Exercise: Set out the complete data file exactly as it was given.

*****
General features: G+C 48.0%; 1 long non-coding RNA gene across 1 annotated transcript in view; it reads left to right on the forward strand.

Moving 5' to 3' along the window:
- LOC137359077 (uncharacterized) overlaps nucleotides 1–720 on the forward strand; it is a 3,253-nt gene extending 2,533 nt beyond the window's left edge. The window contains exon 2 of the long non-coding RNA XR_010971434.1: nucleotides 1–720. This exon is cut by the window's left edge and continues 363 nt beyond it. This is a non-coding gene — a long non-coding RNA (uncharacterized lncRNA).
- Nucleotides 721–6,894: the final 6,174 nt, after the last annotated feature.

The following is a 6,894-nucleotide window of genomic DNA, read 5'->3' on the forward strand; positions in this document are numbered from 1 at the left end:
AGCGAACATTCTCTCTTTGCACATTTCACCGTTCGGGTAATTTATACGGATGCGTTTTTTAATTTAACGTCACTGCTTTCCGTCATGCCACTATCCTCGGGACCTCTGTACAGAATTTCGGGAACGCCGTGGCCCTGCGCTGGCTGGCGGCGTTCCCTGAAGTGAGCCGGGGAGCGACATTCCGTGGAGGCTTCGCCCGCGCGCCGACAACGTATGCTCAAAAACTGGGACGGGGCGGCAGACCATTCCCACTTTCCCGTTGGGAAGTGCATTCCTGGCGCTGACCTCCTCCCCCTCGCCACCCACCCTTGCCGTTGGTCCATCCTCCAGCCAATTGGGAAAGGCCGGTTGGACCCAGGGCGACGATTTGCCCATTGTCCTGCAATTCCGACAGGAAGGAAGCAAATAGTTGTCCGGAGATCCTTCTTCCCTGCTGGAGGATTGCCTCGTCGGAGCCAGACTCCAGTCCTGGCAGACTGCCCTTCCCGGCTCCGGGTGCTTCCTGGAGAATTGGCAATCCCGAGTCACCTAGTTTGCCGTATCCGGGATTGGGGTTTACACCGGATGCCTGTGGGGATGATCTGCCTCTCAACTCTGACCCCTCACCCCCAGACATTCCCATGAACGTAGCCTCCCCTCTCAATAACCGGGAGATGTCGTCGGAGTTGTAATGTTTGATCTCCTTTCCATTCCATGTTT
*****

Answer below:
General features: G+C 48.0%; 1 long non-coding RNA gene across 1 annotated transcript in view; it reads left to right on the forward strand.

Moving 5' to 3' along the window:
- LOC137359077 (uncharacterized) overlaps nucleotides 1–720 on the forward strand; it is a 3,253-nt gene extending 2,533 nt beyond the window's left edge. The window contains exon 2 of the long non-coding RNA XR_010971434.1: nucleotides 1–720. This exon is cut by the window's left edge and continues 363 nt beyond it. This is a non-coding gene — a long non-coding RNA (uncharacterized lncRNA).
- Nucleotides 721–6,894: the final 6,174 nt, after the last annotated feature.

The following is a 6,894-nucleotide window of genomic DNA, read 5'->3' on the forward strand; positions in this document are numbered from 1 at the left end:
AGCGAACATTCTCTCTTTGCACATTTCACCGTTCGGGTAATTTATACGGATGCGTTTTTTAATTTAACGTCACTGCTTTCCGTCATGCCACTATCCTCGGGACCTCTGTACAGAATTTCGGGAACGCCGTGGCCCTGCGCTGGCTGGCGGCGTTCCCTGAAGTGAGCCGGGGAGCGACATTCCGTGGAGGCTTCGCCCGCGCGCCGACAACGTATGCTCAAAAACTGGGACGGGGCGGCAGACCATTCCCACTTTCCCGTTGGGAAGTGCATTCCTGGCGCTGACCTCCTCCCCCTCGCCACCCACCCTTGCCGTTGGTCCATCCTCCAGCCAATTGGGAAAGGCCGGTTGGACCCAGGGCGACGATTTGCCCATTGTCCTGCAATTCCGACAGGAAGGAAGCAAATAGTTGTCCGGAGATCCTTCTTCCCTGCTGGAGGATTGCCTCGTCGGAGCCAGACTCCAGTCCTGGCAGACTGCCCTTCCCGGCTCCGGGTGCTTCCTGGAGAATTGGCAATCCCGAGTCACCTAGTTTGCCGTATCCGGGATTGGGGTTTACACCGGATGCCTGTGGGGATGATCTGCCTCTCAACTCTGACCCCTCACCCCCAGACATTCCCATGAACGTAGCCTCCCCTCTCAATAACCGGGAGATGTCGTCGGAGTTGTAATGTTTGATCTCCTTTCCATTCCATGTTT